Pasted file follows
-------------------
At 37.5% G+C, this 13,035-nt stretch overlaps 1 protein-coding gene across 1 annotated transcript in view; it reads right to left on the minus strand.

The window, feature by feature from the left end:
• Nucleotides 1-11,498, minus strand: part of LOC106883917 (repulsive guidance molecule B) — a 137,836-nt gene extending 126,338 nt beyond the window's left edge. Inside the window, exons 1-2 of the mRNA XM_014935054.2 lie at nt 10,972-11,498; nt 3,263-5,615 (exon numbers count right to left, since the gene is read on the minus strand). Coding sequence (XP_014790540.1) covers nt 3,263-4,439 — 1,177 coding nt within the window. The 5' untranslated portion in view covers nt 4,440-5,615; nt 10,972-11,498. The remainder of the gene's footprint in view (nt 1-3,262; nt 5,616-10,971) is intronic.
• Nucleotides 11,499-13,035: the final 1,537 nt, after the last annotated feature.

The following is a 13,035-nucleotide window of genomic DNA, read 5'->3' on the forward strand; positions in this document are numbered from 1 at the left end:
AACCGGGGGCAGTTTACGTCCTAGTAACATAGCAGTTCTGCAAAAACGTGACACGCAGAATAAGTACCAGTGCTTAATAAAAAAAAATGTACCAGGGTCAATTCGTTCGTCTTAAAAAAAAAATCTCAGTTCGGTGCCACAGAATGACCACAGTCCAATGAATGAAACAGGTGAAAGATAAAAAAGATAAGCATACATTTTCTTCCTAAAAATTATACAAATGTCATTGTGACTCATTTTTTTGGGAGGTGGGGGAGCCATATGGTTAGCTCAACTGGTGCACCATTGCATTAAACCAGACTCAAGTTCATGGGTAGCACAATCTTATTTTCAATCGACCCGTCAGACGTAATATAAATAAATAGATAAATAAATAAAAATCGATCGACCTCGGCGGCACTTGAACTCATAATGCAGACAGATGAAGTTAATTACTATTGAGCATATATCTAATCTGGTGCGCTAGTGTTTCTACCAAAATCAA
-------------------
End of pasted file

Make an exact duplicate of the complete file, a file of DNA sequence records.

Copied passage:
At 37.5% G+C, this 13,035-nt stretch overlaps 1 protein-coding gene across 1 annotated transcript in view; it reads right to left on the minus strand.

The window, feature by feature from the left end:
• Nucleotides 1-11,498, minus strand: part of LOC106883917 (repulsive guidance molecule B) — a 137,836-nt gene extending 126,338 nt beyond the window's left edge. Inside the window, exons 1-2 of the mRNA XM_014935054.2 lie at nt 10,972-11,498; nt 3,263-5,615 (exon numbers count right to left, since the gene is read on the minus strand). Coding sequence (XP_014790540.1) covers nt 3,263-4,439 — 1,177 coding nt within the window. The 5' untranslated portion in view covers nt 4,440-5,615; nt 10,972-11,498. The remainder of the gene's footprint in view (nt 1-3,262; nt 5,616-10,971) is intronic.
• Nucleotides 11,499-13,035: the final 1,537 nt, after the last annotated feature.

The following is a 13,035-nucleotide window of genomic DNA, read 5'->3' on the forward strand; positions in this document are numbered from 1 at the left end:
AACCGGGGGCAGTTTACGTCCTAGTAACATAGCAGTTCTGCAAAAACGTGACACGCAGAATAAGTACCAGTGCTTAATAAAAAAAAATGTACCAGGGTCAATTCGTTCGTCTTAAAAAAAAAATCTCAGTTCGGTGCCACAGAATGACCACAGTCCAATGAATGAAACAGGTGAAAGATAAAAAAGATAAGCATACATTTTCTTCCTAAAAATTATACAAATGTCATTGTGACTCATTTTTTTGGGAGGTGGGGGAGCCATATGGTTAGCTCAACTGGTGCACCATTGCATTAAACCAGACTCAAGTTCATGGGTAGCACAATCTTATTTTCAATCGACCCGTCAGACGTAATATAAATAAATAGATAAATAAATAAAAATCGATCGACCTCGGCGGCACTTGAACTCATAATGCAGACAGATGAAGTTAATTACTATTGAGCATATATCTAATCTGGTGCGCTAGTGTTTCTACCAAAATCAA